This means that our actions are conscious driven and that our intentions are bounded in rationality to fulfill one’s duty. For Kant, morality should be necessary and universal (Kant, 2005: 49) He provides that actions must be universal and be based on a set of moral rules in order for them to be classified as moral or immoral. Reason is a main component of Kant’s argument of morality. Kant’s view of morality is premised on the notion of “good will,” which ultimately ensures that an act complies with moral principles (Kant, 2005: 18). An act will be deemed good depending on the motive or intention behind the act.
On the other hand and in contrast, “a priori” concepts are ideas we reach as an end point of reasoning prior to or apart from any experience of how things occur in the world. Kant then claims that moral actions are supposed done for the reason of morality alone. This train of thought leads to the conclusion that an understanding of morality must be based on “a priori” concepts of reason. Truly moral ideas are then universally valid if and only if they are based on “a priori” concepts. From this idea of “a priori” concepts, Kant begins his thesis with the notion that the only thing in the world that is a qualified good is the “good will”, even if its efforts bring about a not necessarily good result.
Also, it focuses on the motivation of actions, has clear and distinct set of universal rules, and is morally logical. On the other hand, Utilitarianism is based on the concept that we ought to do whatever produces the greatest overall utility and this will be the morally right action. Furthermore, it relies on the consequences of an action, has no set universal laws as each action is assessed on an individual basis, and morality is based on the results of the assessment. Because of these reasons, I believe that Kantianism is the more ethically plausible theory of the two.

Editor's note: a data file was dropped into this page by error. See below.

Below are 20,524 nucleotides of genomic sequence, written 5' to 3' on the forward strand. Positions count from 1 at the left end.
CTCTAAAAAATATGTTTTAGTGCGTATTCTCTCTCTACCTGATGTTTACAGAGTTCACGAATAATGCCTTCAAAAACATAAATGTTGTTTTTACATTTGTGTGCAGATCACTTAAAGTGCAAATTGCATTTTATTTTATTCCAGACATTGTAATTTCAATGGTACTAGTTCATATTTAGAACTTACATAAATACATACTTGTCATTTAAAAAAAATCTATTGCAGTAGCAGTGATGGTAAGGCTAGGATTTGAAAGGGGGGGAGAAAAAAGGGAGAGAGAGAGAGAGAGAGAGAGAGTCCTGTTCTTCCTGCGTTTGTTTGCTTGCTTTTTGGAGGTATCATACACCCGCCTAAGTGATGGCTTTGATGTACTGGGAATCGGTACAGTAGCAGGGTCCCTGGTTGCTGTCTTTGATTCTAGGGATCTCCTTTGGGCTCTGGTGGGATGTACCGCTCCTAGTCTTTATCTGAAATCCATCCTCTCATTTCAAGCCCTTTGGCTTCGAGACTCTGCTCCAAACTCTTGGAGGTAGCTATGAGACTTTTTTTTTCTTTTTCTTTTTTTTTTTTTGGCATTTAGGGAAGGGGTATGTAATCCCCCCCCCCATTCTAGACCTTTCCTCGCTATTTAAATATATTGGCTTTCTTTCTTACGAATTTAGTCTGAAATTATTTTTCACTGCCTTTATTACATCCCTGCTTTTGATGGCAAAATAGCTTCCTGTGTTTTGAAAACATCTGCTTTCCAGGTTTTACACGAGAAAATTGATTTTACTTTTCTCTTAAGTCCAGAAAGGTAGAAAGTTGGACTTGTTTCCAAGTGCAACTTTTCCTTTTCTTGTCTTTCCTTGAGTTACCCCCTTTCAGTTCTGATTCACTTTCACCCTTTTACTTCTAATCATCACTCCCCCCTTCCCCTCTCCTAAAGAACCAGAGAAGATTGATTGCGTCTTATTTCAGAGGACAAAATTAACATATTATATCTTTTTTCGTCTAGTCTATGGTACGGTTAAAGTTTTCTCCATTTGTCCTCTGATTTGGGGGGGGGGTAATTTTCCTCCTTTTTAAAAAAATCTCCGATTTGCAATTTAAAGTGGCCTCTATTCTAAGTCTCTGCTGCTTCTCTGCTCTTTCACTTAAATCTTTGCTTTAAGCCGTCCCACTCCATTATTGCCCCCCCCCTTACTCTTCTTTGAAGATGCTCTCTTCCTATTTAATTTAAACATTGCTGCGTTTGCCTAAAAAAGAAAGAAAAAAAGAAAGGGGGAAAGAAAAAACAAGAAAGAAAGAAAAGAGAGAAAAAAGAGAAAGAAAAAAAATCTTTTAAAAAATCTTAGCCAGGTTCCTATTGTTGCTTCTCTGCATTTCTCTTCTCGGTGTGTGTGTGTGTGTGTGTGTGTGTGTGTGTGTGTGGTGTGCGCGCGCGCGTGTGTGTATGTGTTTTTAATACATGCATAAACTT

When he defines these moral rules, he characterizes them in the form of imperatives – the hypothetical imperative and categorical imperative. While hypothetical imperatives deal with motivations and actions that lead to a particular end, categorical imperatives are a product of rational behavior in human beings. Kant considers such categorical imperatives to be the moral basis for life. As a result, when a person who is “cold and indifferent to the sufferings of others’ does an action that elicits a positive response from someone by helping them, he is more morally worthy according to Kant. Such a person does this action even when he does not want or feel like doing that action.
What makes actions right? For some philosophers it is their consequences, like the pleasure or happiness that they produce. However for a deontologist like Immanuel Kant, rightness is the action itself and the obligation to perform it. His ethics is a theory of how a person should act, the actual action and morality of the action. It entails that as long as a person acts in a moral way then the consequences of the actions do not matter.